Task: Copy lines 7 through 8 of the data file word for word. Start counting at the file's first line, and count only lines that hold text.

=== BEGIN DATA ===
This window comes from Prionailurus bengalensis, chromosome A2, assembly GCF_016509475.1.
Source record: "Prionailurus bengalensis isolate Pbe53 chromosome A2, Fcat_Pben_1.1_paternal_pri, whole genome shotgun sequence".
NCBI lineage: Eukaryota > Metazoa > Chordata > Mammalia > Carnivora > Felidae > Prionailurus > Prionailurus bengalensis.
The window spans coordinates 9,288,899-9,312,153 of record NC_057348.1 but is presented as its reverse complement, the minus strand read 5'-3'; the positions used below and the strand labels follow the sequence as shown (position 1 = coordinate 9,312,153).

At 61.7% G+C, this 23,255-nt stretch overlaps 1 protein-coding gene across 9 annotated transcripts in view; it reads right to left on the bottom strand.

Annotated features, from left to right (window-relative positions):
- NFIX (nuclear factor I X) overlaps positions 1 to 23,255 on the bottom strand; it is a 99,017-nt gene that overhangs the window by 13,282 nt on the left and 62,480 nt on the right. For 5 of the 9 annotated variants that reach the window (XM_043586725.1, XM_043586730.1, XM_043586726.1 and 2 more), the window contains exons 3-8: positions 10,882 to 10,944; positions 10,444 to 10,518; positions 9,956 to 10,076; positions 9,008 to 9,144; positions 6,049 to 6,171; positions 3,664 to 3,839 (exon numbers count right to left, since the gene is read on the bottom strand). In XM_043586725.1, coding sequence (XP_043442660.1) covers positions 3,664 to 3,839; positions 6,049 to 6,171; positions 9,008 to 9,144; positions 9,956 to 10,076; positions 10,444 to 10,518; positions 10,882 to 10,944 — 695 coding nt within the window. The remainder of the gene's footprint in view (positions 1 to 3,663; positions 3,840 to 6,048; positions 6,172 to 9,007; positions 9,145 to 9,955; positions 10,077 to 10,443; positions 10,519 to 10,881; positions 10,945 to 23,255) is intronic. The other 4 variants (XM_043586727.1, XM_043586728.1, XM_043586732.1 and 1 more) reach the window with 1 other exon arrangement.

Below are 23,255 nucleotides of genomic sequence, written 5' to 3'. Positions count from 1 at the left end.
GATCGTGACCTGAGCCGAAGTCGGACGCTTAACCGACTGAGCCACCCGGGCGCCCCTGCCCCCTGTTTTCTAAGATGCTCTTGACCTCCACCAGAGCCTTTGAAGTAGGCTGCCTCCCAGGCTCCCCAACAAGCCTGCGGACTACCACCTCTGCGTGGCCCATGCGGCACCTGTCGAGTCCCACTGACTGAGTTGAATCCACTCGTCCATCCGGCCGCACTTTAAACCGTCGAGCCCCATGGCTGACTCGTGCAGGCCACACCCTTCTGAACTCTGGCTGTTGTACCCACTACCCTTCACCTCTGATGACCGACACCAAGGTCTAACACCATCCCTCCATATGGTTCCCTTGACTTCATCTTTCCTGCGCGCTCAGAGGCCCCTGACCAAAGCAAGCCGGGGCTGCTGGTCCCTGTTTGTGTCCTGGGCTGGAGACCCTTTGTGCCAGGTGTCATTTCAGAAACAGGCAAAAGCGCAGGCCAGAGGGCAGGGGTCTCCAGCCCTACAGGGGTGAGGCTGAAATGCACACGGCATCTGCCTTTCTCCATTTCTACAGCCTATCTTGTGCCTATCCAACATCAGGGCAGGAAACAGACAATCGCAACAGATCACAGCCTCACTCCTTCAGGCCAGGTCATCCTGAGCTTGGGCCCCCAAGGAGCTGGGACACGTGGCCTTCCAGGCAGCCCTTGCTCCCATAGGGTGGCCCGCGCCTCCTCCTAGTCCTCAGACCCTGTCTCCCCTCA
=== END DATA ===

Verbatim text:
- NFIX (nuclear factor I X) overlaps positions 1 to 23,255 on the bottom strand; it is a 99,017-nt gene that overhangs the window by 13,282 nt on the left and 62,480 nt on the right. For 5 of the 9 annotated variants that reach the window (XM_043586725.1, XM_043586730.1, XM_043586726.1 and 2 more), the window contains exons 3-8: positions 10,882 to 10,944; positions 10,444 to 10,518; positions 9,956 to 10,076; positions 9,008 to 9,144; positions 6,049 to 6,171; positions 3,664 to 3,839 (exon numbers count right to left, since the gene is read on the bottom strand). In XM_043586725.1, coding sequence (XP_043442660.1) covers positions 3,664 to 3,839; positions 6,049 to 6,171; positions 9,008 to 9,144; positions 9,956 to 10,076; positions 10,444 to 10,518; positions 10,882 to 10,944 — 695 coding nt within the window. The remainder of the gene's footprint in view (positions 1 to 3,663; positions 3,840 to 6,048; positions 6,172 to 9,007; positions 9,145 to 9,955; positions 10,077 to 10,443; positions 10,519 to 10,881; positions 10,945 to 23,255) is intronic. The other 4 variants (XM_043586727.1, XM_043586728.1, XM_043586732.1 and 1 more) reach the window with 1 other exon arrangement.

Below are 23,255 nucleotides of genomic sequence, written 5' to 3'. Positions count from 1 at the left end.